In 1821, the book A New-year’s present, to the little ones from five to twelve was published in New York. It contained Old Santeclaus with Much Delight, an anonymous poem describing Santeclaus on a reindeer sleigh, bringing presents to children. Some modern ideas of Santa Claus seemingly became canon after the anonymous publication of the poem “A Visit From St. Nicholas” (better known today as “The Night Before Christmas”) in the Troy, New York, Sentinel on 23 December 1823; Clement Clarke Moore later claimed authorship, though some scholars argue that Henry Livingston, Jr. (who died nine years before Moore’s claim) was the author. St. Nick is described as being “chubby and plump, a right jolly old elf” with “a little round belly”, that “shook when he laughed like a bowlful of jelly”, in spite of which the “miniature sleigh” and “tiny reindeer” still indicate that he is physically diminutive. The reindeer were also named: Dasher, Dancer, Prancer, Vixen, Comet, Cupid, Dunder and Blixem (Dunder and Blixem came from the old Dutch words for thunder and lightning, which were later changed to the more German sounding Donner and Blitzen).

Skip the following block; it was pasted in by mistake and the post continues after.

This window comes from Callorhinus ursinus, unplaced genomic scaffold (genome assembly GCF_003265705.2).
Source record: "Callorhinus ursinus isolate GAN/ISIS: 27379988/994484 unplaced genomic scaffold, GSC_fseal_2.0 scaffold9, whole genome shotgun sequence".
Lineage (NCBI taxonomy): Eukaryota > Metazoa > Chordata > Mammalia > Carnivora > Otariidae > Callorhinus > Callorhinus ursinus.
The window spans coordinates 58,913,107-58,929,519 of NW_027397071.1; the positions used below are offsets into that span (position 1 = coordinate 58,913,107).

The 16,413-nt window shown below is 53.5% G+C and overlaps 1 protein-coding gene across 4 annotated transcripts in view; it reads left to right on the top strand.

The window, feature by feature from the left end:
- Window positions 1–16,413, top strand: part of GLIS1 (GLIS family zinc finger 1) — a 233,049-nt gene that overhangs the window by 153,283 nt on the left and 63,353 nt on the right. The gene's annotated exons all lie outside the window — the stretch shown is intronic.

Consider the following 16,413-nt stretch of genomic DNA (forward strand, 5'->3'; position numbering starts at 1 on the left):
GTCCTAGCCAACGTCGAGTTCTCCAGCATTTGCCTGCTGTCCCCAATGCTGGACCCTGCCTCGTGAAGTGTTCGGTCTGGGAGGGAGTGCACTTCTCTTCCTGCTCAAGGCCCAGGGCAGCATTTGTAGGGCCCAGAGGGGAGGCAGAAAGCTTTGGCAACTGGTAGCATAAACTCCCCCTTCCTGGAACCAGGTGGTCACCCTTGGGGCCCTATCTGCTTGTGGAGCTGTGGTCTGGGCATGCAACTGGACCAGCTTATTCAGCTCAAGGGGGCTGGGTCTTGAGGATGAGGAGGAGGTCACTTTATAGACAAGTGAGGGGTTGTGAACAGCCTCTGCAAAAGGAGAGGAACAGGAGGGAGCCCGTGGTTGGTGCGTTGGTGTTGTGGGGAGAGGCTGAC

By 1845 ‘Kris Kringle’ was a common variant of Santa in parts of the U.S. A magazine article from 1853, describing American Christmas customs to British readers, refers to children hanging up their stockings on Christmas Eve for ‘a fabulous personage’ whose name varies: in Pennsylvania he is usually called ‘Krishkinkle’ but in New York he is ‘St. Nicholas’ or ‘Santa Claus’. The author quotes Moore’s poem in its entirety, saying that its descriptions apply to Krishkinkle too.